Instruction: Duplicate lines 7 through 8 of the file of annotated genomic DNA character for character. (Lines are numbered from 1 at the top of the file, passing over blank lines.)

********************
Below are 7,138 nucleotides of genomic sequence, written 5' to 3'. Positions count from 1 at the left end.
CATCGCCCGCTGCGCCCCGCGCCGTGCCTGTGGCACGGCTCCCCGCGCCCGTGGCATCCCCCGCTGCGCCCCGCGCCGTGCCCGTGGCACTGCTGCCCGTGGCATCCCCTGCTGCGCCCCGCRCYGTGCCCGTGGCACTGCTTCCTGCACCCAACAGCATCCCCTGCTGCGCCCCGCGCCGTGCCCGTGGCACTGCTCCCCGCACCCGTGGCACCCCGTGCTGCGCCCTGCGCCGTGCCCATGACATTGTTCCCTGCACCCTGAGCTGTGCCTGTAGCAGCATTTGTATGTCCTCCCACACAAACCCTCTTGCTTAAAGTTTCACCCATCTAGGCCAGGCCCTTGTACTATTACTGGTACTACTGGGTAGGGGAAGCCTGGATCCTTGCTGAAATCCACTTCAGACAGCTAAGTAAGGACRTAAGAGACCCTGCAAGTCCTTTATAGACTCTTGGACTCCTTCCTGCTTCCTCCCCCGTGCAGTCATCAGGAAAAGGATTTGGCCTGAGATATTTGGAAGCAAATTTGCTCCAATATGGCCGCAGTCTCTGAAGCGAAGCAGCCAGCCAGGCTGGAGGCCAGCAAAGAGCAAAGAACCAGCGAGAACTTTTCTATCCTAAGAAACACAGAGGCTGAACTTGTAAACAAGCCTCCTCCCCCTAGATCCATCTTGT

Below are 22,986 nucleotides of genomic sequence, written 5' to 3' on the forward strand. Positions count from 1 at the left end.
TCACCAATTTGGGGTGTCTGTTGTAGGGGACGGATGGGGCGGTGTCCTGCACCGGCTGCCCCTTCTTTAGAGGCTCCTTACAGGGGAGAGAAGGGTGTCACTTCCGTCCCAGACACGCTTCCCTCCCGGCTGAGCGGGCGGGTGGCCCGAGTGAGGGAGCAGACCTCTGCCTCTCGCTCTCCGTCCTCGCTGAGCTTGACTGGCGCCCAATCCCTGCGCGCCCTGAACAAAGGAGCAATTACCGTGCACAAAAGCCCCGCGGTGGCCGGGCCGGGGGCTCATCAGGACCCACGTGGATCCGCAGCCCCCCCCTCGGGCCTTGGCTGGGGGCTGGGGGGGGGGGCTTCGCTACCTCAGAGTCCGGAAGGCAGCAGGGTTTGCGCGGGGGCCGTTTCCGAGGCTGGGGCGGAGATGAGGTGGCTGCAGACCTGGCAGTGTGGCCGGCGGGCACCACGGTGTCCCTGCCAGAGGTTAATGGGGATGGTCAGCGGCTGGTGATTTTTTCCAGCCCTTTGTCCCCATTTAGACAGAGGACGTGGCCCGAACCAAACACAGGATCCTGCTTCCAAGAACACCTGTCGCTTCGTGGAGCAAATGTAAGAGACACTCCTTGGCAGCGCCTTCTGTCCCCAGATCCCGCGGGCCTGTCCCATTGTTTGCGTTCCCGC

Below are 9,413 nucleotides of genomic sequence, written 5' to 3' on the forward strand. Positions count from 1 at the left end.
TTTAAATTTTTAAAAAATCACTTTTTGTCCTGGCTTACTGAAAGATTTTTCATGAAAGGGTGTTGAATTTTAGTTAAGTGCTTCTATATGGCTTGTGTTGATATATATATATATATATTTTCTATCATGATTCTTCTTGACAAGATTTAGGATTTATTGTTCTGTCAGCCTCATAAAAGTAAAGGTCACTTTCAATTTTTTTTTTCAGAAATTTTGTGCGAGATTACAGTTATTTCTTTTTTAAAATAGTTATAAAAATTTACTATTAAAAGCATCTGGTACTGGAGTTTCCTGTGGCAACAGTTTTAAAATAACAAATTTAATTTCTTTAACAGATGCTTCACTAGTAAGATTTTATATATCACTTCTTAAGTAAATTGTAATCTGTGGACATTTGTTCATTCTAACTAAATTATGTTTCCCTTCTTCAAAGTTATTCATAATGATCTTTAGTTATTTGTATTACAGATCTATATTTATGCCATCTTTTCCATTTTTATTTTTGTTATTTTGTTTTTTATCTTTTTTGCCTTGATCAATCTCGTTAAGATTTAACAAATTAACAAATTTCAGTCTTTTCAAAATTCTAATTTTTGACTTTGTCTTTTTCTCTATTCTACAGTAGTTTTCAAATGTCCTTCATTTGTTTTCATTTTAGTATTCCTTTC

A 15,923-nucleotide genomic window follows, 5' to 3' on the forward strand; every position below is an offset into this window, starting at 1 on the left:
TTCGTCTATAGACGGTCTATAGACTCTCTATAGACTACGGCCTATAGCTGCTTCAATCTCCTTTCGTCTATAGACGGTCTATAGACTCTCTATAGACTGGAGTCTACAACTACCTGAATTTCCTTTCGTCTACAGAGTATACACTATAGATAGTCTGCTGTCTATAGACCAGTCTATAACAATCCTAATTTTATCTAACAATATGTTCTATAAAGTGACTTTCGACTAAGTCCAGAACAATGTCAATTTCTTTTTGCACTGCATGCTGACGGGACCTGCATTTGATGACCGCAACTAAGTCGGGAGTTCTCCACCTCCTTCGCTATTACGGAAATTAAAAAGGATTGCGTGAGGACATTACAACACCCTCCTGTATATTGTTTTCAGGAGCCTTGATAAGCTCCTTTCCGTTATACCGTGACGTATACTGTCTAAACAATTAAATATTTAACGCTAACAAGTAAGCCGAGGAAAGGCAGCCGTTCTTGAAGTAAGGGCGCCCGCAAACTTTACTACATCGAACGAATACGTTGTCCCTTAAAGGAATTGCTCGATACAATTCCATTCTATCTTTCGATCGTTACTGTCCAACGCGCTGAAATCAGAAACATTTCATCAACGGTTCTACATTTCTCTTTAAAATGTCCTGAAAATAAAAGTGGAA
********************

A 15,923-nucleotide genomic window follows, 5' to 3' on the forward strand; every position below is an offset into this window, starting at 1 on the left:
TTCGTCTATAGACGGTCTATAGACTCTCTATAGACTACGGCCTATAGCTGCTTCAATCTCCTTTCGTCTATAGACGGTCTATAGACTCTCTATAGACTGGAGTCTACAACTACCTGAATTTCCTTTCGTCTACAGAGTATACACTATAGATAGTCTGCTGTCTATAGACCAGTCTATAACAATCCTAATTTTATCTAACAATATGTTCTATAAAGTGACTTTCGACTAAGTCCAGAACAATGTCAATTTCTTTTTGCACTGCATGCTGACGGGACCTGCATTTGATGACCGCAACTAAGTCGGGAGTTCTCCACCTCCTTCGCTATTACGGAAATTAAAAAGGATTGCGTGAGGACATTACAACACCCTCCTGTATATTGTTTTCAGGAGCCTTGATAAGCTCCTTTCCGTTATACCGTGACGTATACTGTCTAAACAATTAAATATTTAACGCTAACAAGTAAGCCGAGGAAAGGCAGCCGTTCTTGAAGTAAGGGCGCCCGCAAACTTTACTACATCGAACGAATACGTTGTCCCTTAAAGGAATTGCTCGATACAATTCCATTCTATCTTTCGATCGTTACTGTCCAACGCGCTGAAATCAGAAACATTTCATCAACGGTTCTACATTTCTCTTTAAAATGTCCTGAAAATAAAAGTGGAA